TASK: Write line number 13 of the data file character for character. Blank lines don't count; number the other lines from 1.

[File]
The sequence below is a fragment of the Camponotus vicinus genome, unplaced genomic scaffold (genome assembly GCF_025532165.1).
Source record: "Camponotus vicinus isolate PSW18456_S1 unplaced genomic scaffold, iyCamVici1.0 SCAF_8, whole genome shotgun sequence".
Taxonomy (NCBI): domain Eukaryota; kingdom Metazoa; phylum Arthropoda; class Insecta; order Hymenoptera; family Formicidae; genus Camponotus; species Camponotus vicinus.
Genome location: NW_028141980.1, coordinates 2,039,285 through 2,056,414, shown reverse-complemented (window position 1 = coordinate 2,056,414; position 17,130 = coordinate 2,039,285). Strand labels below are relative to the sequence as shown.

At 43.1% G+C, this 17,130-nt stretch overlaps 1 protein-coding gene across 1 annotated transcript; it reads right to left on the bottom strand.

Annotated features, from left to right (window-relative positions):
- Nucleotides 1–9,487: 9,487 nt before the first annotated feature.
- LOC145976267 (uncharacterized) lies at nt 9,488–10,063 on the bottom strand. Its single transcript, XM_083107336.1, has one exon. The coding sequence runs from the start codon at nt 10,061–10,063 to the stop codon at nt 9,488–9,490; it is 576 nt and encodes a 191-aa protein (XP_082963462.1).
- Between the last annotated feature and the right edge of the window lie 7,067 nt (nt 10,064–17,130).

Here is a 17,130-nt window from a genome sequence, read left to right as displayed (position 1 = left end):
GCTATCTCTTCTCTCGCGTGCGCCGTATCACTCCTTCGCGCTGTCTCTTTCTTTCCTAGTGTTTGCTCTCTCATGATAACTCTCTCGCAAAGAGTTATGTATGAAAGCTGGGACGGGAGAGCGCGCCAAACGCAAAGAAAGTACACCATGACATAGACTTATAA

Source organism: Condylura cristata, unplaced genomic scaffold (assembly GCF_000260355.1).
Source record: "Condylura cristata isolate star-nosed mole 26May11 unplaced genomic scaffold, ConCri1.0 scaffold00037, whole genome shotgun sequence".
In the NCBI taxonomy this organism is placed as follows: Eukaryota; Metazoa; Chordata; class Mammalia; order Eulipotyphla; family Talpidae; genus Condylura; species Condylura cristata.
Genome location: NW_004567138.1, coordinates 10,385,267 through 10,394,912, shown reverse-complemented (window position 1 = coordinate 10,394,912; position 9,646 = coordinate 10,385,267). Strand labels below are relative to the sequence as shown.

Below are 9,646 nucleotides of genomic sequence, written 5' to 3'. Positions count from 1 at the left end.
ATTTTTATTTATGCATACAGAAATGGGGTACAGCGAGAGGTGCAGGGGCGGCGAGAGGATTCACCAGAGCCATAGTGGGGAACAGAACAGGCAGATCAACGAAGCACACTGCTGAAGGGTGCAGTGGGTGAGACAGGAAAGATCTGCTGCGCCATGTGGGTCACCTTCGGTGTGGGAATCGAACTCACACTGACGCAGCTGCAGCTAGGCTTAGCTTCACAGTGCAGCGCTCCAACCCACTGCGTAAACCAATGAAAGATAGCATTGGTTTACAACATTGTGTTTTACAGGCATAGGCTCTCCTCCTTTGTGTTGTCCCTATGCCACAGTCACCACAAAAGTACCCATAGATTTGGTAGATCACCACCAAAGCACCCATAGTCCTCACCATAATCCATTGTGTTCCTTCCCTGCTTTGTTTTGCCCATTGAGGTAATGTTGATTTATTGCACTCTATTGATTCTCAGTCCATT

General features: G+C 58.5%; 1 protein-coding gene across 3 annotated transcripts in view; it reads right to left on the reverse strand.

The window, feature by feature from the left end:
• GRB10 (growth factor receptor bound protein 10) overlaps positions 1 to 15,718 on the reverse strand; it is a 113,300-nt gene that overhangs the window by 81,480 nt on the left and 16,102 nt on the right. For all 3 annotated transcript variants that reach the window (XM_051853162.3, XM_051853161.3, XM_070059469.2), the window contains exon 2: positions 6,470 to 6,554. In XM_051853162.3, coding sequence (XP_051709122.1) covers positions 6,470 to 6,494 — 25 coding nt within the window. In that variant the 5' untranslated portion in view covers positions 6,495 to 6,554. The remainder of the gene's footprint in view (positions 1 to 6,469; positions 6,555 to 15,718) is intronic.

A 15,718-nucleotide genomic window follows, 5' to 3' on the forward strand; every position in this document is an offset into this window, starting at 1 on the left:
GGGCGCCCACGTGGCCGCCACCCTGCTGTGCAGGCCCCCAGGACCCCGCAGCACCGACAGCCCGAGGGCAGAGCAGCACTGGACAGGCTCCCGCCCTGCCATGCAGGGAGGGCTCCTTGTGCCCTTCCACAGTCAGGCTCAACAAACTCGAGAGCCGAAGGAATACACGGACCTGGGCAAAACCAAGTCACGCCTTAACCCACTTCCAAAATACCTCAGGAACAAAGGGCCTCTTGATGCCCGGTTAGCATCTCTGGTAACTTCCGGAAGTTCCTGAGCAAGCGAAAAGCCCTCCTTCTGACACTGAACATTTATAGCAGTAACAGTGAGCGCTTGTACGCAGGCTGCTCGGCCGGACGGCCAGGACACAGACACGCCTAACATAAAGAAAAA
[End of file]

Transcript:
Source record: "Condylura cristata isolate star-nosed mole 26May11 unplaced genomic scaffold, ConCri1.0 scaffold00037, whole genome shotgun sequence".